Unformatted text preview: ential at B, indicating that the charge q of the particle is positive. The work WAB
done on the particle by the electric force is proportional to q, according to
WAB = −q (VB − VA ) (Equation 19.4), where VB − V A is the electric potential difference
between positions B and A. According to the workenergy theorem, the work done on the
particle by the electric force is also equal to the difference between the final and initial
kinetic energies of the particle: WAB = KE B − KE A (Equation 6.3). The kinetic energies are
given in electronvolts (eV), so we will use the equivalence 1 eV = 1.60×10−19 J to convert
from electronvolts to joules.
SOLUTION Solving WAB = −q (VB − VA ) (Equation 19.4) for q, we obtain
q=− W AB
VB − V A (1) Substituting WAB = KE B − KE A (Equation 6.3) into Equation (1) yields
q=− KE B − KE A
VB − V A Since 1 eV = 1.60×10−19 J, Equation (2) gives the particle’s charge as (2) Chapter 19 Problems q=− 1015 KE B − KE A
( 7060 eV − 9520 eV ) 1.60 × 10−19 J = +4.80 × 10−18 C
=− VB − V A
1 eV +27.0 V − ( −55.0 V ) 11. SSM WWW REASONING The only force acting on the moving charge is the
conservative electric force. Therefore, the total energy of the charge remains constant.
Applying the principle of conservation of energy between locations A and B, we obtain
1
2 2
2
mvA + EPE A = 1 mvB + EPE B
2 Since the charged particle starts from rest, vA = 0 . The difference in potential energies is
related to the difference in potentials by Equation 19.4, EPE B − EPE A = q (VB − VA ) . Thus,
we have
2
(1)
q (VA − VB ) = 1 mvB
2
Similarly, applying the conservation of energy between locations C and B gives
q (VC − VB ) = 1 m (2vB ) 2
2 (2) Dividing Equation (1) by Equation (2) yields VA – VB 1
=
VC – VB 4
This expression can be solved for VB .
SOLUTION Solving for VB , we find that
VB = 4VA – VC
3 = 4(452 V)–791 V
= 339 V
3 12. REASONING The gravitational and electric forces are conservative forces, so the total
energy of the particle remains constant as it moves from point A to point B. Recall from
Equation 6.5 that the gravitational potential energy (GPE) of a particle of mass m is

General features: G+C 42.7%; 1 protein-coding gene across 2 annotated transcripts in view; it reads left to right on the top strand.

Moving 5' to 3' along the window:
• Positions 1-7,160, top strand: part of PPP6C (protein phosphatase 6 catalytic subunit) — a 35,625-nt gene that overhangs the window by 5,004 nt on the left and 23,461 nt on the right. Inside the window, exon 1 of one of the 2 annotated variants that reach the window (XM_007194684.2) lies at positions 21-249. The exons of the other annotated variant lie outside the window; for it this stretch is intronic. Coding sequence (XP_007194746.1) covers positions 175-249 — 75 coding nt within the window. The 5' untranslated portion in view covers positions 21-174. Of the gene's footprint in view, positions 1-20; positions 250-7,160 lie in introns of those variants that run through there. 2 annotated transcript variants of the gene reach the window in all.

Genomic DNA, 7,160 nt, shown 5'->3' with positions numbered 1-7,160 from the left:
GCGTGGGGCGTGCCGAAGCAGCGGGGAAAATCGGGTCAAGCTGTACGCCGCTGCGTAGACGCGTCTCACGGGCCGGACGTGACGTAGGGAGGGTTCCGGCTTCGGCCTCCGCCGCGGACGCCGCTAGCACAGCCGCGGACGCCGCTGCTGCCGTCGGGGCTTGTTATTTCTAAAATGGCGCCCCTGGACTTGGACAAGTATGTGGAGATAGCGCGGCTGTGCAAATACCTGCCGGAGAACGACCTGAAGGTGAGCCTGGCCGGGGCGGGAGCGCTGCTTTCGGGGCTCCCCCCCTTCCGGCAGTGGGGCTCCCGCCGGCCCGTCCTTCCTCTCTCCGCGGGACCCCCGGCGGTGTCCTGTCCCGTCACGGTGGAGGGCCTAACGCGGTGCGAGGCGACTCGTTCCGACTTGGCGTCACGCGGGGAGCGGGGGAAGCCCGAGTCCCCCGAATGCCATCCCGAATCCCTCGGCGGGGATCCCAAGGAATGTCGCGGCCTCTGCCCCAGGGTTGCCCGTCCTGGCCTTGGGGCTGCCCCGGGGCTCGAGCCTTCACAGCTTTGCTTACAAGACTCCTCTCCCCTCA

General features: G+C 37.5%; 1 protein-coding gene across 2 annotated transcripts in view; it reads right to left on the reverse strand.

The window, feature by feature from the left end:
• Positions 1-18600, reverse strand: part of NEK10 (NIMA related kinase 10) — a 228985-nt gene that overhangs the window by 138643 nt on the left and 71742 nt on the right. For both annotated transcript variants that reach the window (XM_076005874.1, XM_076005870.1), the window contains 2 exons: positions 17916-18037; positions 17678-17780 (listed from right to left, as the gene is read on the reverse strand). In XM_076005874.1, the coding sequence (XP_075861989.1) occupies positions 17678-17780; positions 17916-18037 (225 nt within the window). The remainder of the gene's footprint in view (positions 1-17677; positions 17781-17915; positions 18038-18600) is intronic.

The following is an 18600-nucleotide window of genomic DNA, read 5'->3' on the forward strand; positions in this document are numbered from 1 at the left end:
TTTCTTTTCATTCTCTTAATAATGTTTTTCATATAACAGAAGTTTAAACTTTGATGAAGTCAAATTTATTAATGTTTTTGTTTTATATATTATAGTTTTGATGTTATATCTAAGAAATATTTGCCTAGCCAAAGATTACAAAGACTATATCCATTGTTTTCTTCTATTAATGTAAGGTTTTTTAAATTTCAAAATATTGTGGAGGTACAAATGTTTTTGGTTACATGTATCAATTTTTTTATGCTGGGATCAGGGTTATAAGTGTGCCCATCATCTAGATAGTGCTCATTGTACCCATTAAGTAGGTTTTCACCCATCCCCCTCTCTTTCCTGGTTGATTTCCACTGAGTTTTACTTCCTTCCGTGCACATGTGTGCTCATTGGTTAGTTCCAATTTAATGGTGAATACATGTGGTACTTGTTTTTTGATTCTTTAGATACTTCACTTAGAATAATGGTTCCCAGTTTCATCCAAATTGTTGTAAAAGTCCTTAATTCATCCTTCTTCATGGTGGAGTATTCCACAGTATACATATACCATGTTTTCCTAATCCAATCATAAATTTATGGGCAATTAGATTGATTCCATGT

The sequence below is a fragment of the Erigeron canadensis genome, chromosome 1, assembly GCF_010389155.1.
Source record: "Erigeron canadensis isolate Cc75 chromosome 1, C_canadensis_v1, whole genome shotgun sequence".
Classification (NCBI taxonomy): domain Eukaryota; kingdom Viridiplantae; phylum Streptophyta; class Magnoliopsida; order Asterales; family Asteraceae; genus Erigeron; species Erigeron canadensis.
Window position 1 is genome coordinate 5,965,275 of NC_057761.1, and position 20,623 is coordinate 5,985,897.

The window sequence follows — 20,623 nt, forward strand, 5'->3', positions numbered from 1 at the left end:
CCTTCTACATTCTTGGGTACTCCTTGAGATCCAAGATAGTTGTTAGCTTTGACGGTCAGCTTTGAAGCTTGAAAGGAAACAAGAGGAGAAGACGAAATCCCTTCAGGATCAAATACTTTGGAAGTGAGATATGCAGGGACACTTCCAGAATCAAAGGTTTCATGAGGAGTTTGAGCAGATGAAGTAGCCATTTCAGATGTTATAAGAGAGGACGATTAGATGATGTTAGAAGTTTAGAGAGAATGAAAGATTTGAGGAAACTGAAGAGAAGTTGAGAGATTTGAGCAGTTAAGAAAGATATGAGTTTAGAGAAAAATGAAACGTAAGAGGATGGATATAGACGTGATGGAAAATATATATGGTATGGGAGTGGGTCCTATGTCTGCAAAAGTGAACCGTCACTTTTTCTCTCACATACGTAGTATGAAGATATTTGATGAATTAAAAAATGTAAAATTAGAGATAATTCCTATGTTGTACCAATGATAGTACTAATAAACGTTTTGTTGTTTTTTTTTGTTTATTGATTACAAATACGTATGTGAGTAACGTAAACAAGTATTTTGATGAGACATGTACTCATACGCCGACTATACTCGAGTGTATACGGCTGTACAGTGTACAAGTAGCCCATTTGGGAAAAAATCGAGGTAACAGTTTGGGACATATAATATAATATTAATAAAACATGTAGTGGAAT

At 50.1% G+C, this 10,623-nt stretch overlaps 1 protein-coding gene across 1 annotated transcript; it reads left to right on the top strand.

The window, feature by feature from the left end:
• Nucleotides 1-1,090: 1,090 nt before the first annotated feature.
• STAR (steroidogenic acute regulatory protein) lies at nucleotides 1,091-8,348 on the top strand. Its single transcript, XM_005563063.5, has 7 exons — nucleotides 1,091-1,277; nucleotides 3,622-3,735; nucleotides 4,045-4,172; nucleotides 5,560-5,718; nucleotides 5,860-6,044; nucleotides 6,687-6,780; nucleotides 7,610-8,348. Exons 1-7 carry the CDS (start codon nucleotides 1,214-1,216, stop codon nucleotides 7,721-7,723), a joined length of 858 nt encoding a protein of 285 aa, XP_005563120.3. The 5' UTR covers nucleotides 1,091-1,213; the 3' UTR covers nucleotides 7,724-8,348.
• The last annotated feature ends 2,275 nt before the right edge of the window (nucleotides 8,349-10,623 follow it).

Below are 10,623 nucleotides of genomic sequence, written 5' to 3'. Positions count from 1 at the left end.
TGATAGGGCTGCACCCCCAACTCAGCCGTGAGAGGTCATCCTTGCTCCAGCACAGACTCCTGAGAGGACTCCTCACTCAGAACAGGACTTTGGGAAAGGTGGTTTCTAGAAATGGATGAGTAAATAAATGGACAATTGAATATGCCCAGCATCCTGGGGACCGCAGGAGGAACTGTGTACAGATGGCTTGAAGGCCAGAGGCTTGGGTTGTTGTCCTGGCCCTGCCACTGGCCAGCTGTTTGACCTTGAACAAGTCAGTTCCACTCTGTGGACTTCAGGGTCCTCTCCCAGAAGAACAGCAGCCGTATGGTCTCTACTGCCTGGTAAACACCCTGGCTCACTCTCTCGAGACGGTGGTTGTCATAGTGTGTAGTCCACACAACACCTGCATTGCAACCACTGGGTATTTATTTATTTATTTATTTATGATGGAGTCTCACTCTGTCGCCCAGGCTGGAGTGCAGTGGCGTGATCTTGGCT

GPE = mgh, where h is the height of the particle above the earth’s surface. The conservation
of energy is written as
1
2 mv 2 + mghA + EPE A =
A 1
2 2
mvB + mghB + EPE B (1) 1016 ELECTRIC POTENTIAL ENERGY AND THE ELECTRIC POTENTIAL We will use this equation several times to determine the initial speed vA of the negatively
charged particle.
SOLUTION
When the negatively charged particle is thrown upward, it attains a maximum height of h.
For this particle we have:
vA = ? EPEA = (−q) VA
hA = 0 (ground level) vB = 0 (at maximum height) EPEB = (−q)VB
hB = h (the maximum height) Solving the conservation of energy equation, Equation (1), for vA and substituting in the data
above gives
2 mgh + ( −q ) (VB − VA ) (2)
vA = m Equation (2) cannot be solved as it stands because the height h and the potential difference
(VB − VA) are not known. We now make use of the fact that a positively charged particle,
when thrown straight upward with an initial speed of 30.0 m/s, also reaches the maximum
height h. For this particle we have:
vA = 30.0 m/s vB = 0 (at maximum height) EPEA = (+q) VA
hA = 0 (ground level) EPEB= (+q)VB
hB = h Solving the conservation of energy equation, Equation (1), for the potential difference
(VB − VA) and substituting in the data above gives
VB − V A = 1 1
2 2 m ( 30.0 m/s ) − mgh +q (3) Substituting Equation (3) into Equation (2) gives, after some algebraic simplifications,
v A = 4 gh − ( 30.0 m/s ) 2 (4) Equation (4) cannot be solved because the height h is still unknown. We now make use of
the fact that the uncharged particle, when thrown straight upward with an initial speed of
25.0 m/s, also reaches the maximum height h. For this particle we have: Chapter 19 Problems vA = 25.0 m/s
EPEA = qVA = 0 (since q = 0)
hA = 0 (ground level) 1017 vB = 0 (at maximum height)
EPEB = qVB = 0 (since q = 0)
hA = h Solving Equation (1) with this data for the maximum height h yields ( 25.0 m/s )2
h=
2g = ( 25.0 m/s )2 ( 2 9.80 m/s 2 ) = 31.9 m Substituting h = 31.9 m into Equation (4) gives vA = 18.7 m / s . 13. REASONING The electric potential at a distance r from a point charge q is given by
V = kq/r (Equation 19.6). The total electric potential due to the two charges is the algebraic
sum of the individual potentials.
SOLUTION Using Equation 19.6, we find that the total electric potential due to the two
charges is
kq kq
k
V = 1 + 2 = ( q1 + q2 )
r
r
r The distance r is onehalf the distance between the charges, so r =
charges. Thus, the total electric potential midway between the charges is V= ( 1
2 (1.20 m ) for both ) k
8.99 ×109 N ⋅ m 2 / C2
q1 + q2 ) =
+3.40 ×10−6 C − 6.10 ×10−6 C = −4.05 ×104 V
(
1 1.20 m
r
)
2( 14. REASONING
The electric potential difference between the two points is
kq kq
VB − VA = −
(Equation 19.5). We can use this expression directly to calculate the
rB rA
electric potential difference. SOLUTION According to Equation 19.5, the electric potential difference is VB − VA = 1 1
kq kq
−
= kq − r rB rA B rA ( )( ) 1
1
= 8.99 ×109 N ⋅ m 2 / C2 −2.1×10−9 C − = 38 V 0....
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This note was uploaded on 04/30/2013 for the course PHYS 1100 and 2 taught by Professor Chastain during the Spring '13 term at LSU.
 Spring '13
 CHASTAIN
 Physics, The Lottery

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